German Shepherd Elbow Dysplasia
Just like hip dysplasia, elbow dysplasia is a congenital condition affecting mostly large breed dogs. When a Shepherd has a long line of ancestors that have been poorly bred, they may have this health issue with their elbow instead of with the hip. This common German Shepherd health issue may be mild, but oftentimes it is severe. Even in milder cases, the dog may have difficulty walking. An ethical breeder will make sure neither parent suffers from elbow dysplasia before breeding them. Once the GSD has elbow dysplasia, there isn’t a lot that can be done except try to keep the dog pain-free as long as it is possible.
Bloat or GDV (Gastric Dilatation-Volvulus)
When a dog has medium or short hair, this condition is visible. However, with the GS, their fur is so long and thick the bloating is hidden. GDV usually occurs when the dog eats too much too fast, and then plays or works too hard. Gas can build up in their stomach, and they cannot relieve the gas normally. The pressure caused by bloating can make it hard for the dog to breathe and their body can actually go into shock.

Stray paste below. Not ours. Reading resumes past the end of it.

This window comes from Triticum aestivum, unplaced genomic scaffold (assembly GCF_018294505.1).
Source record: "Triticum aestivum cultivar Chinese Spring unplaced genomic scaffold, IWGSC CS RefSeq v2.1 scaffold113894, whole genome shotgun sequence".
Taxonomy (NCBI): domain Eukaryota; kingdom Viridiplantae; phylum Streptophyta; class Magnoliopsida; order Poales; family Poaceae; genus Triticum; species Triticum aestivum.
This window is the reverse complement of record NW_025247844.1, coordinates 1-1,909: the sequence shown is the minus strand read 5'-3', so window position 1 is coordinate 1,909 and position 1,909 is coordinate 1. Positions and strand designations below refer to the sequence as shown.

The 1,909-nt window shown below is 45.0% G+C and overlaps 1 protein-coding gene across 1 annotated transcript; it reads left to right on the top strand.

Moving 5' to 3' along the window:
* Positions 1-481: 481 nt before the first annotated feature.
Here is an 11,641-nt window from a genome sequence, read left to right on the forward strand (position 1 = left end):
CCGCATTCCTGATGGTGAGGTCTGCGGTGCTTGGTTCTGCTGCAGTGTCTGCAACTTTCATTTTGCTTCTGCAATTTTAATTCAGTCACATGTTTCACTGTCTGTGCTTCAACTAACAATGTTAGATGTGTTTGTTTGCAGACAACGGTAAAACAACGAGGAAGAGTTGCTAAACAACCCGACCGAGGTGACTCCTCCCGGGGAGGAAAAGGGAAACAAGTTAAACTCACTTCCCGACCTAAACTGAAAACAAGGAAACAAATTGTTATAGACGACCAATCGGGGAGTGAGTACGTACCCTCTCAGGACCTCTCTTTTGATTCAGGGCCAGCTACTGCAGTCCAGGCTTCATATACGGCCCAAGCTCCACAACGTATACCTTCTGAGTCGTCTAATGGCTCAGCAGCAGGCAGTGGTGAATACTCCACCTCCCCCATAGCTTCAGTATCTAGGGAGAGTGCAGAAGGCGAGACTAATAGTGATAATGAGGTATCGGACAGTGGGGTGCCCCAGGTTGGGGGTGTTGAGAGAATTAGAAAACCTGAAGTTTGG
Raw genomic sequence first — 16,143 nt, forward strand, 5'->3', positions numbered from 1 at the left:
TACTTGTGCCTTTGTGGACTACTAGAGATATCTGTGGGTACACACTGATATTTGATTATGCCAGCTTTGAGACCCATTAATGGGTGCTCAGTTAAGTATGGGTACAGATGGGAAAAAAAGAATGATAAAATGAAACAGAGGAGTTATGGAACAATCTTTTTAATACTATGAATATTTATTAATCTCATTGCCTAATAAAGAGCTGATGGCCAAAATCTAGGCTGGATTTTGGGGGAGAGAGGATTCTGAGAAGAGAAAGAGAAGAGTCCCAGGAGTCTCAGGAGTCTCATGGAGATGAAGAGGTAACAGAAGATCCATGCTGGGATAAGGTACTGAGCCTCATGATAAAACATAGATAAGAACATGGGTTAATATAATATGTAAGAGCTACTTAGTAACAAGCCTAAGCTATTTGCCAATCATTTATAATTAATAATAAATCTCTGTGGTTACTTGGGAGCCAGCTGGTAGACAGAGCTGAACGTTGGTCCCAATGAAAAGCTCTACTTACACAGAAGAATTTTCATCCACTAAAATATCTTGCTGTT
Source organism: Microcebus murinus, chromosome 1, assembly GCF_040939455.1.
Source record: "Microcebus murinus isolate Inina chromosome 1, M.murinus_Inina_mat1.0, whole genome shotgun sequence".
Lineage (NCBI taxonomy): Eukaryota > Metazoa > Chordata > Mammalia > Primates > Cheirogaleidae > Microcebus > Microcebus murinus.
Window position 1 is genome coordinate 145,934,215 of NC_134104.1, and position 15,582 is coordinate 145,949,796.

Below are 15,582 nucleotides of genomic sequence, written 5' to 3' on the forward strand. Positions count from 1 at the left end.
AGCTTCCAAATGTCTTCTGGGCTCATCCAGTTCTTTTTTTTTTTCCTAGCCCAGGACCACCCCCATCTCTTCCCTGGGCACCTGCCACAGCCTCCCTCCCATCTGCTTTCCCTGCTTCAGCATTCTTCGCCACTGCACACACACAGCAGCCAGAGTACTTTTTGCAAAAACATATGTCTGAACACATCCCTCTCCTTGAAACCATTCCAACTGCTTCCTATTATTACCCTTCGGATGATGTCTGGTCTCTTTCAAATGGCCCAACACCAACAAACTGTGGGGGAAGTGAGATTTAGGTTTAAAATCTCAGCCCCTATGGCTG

You may have seen a dog eating grass or trying to vomit but can’t. Bloating is usually the problem. If your dog has GDV, they need to go to the vet immediately. This is a serious issue and can be life-threatening. However, it can be prevented by making sure the dog doesn’t get fed too much at once. Feeding them three smaller meals a day rather than one large one can help prevent it from occurring.
German Shepherd Epilepsy
This is a common condition in humans, but not so much with dogs. However, many pet lovers discover their GSD has a seizure disorder. This can be somewhat ironic since the GSD is often trained to detect seizures in humans. Epilepsy is a genetic disorder, and there is no cure. But there numerous medications can help manage symptoms. Keeping the dog out of stressful situations and living comfortably with their family can help prevent seizures. Please note that a GSD with epilepsy is often not able to be trained to do shows due to the high-stress nature of the event.
German Shepherd Hemophilia